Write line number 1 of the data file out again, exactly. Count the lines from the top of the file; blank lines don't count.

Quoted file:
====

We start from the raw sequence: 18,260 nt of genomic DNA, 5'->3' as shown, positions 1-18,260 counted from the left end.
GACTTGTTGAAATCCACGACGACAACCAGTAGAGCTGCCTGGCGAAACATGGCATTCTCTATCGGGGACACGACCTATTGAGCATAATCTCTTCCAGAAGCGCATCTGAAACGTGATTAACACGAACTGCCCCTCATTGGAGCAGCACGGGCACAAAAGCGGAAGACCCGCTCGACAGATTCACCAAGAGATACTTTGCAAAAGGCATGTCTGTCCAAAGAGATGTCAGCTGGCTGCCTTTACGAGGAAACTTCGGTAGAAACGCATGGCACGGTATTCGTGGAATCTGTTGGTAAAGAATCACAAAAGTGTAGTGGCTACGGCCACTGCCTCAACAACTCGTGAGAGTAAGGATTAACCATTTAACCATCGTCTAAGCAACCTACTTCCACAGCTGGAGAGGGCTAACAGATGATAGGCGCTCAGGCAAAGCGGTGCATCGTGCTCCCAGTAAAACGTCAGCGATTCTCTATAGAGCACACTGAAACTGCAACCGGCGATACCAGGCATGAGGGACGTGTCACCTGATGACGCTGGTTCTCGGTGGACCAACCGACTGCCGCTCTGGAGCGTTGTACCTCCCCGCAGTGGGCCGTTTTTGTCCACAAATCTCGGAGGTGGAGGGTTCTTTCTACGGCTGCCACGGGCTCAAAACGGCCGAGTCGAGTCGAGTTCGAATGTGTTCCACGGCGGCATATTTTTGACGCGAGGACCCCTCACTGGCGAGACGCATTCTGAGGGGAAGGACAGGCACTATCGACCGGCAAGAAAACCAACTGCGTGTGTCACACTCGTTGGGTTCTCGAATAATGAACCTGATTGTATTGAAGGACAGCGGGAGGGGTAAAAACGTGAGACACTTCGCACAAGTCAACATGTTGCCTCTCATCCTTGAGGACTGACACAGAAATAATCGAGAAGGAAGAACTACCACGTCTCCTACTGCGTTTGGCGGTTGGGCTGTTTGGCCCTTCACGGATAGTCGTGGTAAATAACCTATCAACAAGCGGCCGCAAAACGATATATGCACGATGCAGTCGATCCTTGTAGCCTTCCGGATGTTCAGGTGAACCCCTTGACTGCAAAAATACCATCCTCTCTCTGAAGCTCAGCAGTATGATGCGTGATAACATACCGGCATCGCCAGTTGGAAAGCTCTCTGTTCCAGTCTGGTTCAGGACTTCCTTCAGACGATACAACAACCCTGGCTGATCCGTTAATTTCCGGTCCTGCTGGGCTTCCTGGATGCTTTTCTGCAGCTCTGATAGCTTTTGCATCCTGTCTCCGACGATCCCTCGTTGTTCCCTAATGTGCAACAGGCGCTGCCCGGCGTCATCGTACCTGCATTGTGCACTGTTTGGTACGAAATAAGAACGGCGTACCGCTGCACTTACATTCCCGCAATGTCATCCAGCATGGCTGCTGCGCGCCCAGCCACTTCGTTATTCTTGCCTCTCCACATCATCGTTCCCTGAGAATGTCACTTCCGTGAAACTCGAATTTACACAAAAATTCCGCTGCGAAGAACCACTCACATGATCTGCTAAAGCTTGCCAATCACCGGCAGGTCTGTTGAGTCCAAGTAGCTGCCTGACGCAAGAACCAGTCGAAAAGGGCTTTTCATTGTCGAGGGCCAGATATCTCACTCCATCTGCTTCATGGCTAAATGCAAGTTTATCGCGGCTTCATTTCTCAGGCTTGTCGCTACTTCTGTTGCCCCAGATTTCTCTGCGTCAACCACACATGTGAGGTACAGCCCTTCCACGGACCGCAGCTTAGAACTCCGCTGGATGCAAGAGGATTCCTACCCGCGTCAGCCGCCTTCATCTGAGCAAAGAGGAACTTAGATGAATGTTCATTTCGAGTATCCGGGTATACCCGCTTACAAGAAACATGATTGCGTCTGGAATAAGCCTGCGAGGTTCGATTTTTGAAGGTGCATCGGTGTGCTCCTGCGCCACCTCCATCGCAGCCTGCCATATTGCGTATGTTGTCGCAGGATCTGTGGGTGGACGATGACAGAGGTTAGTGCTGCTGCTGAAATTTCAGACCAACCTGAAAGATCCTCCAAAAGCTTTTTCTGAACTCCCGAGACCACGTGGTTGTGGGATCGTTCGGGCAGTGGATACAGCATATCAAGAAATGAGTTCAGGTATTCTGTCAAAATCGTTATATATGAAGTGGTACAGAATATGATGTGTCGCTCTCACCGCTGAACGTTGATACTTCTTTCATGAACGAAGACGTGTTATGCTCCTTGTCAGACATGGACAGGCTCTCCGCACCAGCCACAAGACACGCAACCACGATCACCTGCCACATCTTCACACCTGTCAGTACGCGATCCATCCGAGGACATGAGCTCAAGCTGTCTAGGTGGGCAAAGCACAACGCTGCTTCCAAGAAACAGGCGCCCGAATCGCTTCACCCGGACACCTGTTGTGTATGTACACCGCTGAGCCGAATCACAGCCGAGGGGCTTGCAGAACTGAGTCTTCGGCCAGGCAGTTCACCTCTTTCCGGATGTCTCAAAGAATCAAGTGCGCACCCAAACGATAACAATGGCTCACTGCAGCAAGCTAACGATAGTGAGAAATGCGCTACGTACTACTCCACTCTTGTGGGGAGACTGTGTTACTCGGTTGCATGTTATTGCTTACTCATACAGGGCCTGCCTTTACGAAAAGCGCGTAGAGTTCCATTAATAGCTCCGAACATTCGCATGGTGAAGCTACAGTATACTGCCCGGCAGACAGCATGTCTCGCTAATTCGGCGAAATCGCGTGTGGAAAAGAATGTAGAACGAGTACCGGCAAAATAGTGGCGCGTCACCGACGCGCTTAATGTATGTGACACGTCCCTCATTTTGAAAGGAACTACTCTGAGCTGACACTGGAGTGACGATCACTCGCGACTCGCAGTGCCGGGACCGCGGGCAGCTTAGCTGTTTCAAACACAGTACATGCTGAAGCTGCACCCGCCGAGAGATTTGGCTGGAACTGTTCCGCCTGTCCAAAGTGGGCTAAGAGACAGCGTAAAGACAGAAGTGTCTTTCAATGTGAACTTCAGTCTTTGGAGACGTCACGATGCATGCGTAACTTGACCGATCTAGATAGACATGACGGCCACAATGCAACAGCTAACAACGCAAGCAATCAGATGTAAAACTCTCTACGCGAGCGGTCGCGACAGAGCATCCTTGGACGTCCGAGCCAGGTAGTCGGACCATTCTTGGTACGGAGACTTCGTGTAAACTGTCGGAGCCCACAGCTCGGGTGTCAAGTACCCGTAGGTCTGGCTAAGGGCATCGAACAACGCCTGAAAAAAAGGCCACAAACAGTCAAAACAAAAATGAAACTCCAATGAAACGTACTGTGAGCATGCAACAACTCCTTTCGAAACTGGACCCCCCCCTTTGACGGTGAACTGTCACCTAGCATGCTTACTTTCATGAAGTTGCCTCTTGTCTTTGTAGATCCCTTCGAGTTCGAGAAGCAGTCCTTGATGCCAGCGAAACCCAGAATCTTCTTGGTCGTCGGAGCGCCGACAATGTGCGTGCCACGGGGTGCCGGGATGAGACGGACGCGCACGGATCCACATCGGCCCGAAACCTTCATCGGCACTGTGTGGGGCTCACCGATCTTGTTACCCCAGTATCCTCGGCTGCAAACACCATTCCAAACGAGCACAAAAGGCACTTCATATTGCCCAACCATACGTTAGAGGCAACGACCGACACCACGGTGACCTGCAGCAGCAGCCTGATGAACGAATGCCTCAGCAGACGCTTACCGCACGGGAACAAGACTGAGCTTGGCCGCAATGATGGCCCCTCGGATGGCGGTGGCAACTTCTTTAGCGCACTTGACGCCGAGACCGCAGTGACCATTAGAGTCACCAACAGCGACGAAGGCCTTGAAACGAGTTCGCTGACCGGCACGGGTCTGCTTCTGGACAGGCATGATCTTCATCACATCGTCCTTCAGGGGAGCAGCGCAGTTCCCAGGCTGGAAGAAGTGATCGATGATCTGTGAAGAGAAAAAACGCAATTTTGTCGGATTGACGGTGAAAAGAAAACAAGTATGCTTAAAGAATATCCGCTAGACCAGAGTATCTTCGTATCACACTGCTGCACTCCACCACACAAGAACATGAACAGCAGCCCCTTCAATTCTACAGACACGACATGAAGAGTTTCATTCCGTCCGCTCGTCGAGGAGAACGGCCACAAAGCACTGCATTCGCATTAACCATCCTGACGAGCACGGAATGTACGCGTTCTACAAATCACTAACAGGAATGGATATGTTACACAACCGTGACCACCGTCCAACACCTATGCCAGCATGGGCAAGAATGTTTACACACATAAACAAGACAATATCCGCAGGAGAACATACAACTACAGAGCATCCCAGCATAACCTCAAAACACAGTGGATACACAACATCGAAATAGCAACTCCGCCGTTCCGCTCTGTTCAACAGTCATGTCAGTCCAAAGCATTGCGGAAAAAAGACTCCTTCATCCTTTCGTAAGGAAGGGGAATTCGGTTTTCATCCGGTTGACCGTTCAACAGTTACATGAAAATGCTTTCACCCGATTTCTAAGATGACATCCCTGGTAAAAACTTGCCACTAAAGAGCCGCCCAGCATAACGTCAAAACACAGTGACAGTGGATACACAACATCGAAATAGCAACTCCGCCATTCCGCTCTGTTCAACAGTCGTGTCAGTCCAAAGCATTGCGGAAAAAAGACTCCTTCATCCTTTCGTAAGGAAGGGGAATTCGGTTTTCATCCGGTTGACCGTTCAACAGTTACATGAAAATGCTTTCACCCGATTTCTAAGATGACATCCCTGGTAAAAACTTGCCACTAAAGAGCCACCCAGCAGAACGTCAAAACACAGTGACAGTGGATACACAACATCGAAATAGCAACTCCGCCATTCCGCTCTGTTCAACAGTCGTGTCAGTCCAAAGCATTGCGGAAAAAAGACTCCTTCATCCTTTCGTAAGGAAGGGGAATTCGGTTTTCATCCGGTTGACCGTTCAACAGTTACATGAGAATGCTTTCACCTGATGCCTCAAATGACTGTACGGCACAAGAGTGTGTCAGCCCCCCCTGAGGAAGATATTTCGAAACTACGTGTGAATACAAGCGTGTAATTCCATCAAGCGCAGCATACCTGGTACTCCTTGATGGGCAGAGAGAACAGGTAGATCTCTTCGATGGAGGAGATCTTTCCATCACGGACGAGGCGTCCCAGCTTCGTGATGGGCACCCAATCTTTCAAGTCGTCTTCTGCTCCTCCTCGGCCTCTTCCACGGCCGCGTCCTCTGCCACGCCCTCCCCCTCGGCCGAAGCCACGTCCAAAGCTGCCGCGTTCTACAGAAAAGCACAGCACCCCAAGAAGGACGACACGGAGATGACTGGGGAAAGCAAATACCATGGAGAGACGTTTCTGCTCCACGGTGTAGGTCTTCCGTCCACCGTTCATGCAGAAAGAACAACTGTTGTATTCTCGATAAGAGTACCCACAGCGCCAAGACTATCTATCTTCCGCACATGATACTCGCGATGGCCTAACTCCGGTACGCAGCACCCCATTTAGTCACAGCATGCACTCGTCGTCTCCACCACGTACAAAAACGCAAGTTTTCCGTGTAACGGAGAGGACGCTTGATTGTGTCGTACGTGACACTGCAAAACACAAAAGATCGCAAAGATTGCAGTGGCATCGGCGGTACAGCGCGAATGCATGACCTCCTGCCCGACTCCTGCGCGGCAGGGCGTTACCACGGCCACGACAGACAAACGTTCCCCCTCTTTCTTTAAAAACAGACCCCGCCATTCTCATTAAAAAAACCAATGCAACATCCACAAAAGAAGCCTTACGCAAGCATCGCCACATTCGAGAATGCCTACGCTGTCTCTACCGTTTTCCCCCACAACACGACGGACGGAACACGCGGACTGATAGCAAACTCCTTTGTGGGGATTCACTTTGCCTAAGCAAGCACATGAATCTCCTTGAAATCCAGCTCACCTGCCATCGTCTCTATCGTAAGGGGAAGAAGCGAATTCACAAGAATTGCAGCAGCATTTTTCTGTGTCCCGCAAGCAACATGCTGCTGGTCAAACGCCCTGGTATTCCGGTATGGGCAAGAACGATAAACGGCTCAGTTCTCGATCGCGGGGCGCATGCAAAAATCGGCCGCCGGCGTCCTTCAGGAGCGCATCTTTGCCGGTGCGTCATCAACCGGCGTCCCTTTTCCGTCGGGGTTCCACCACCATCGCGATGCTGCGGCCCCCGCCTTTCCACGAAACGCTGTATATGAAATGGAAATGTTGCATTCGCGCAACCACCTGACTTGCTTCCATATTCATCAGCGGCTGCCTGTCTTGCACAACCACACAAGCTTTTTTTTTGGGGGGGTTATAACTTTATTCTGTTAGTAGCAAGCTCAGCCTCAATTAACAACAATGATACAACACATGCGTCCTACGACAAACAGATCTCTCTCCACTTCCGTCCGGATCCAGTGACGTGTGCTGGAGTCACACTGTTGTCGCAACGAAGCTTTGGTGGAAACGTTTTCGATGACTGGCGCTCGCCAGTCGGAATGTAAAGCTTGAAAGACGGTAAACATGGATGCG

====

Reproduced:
We start from the raw sequence: 18,260 nt of genomic DNA, 5'->3' as shown, positions 1-18,260 counted from the left end.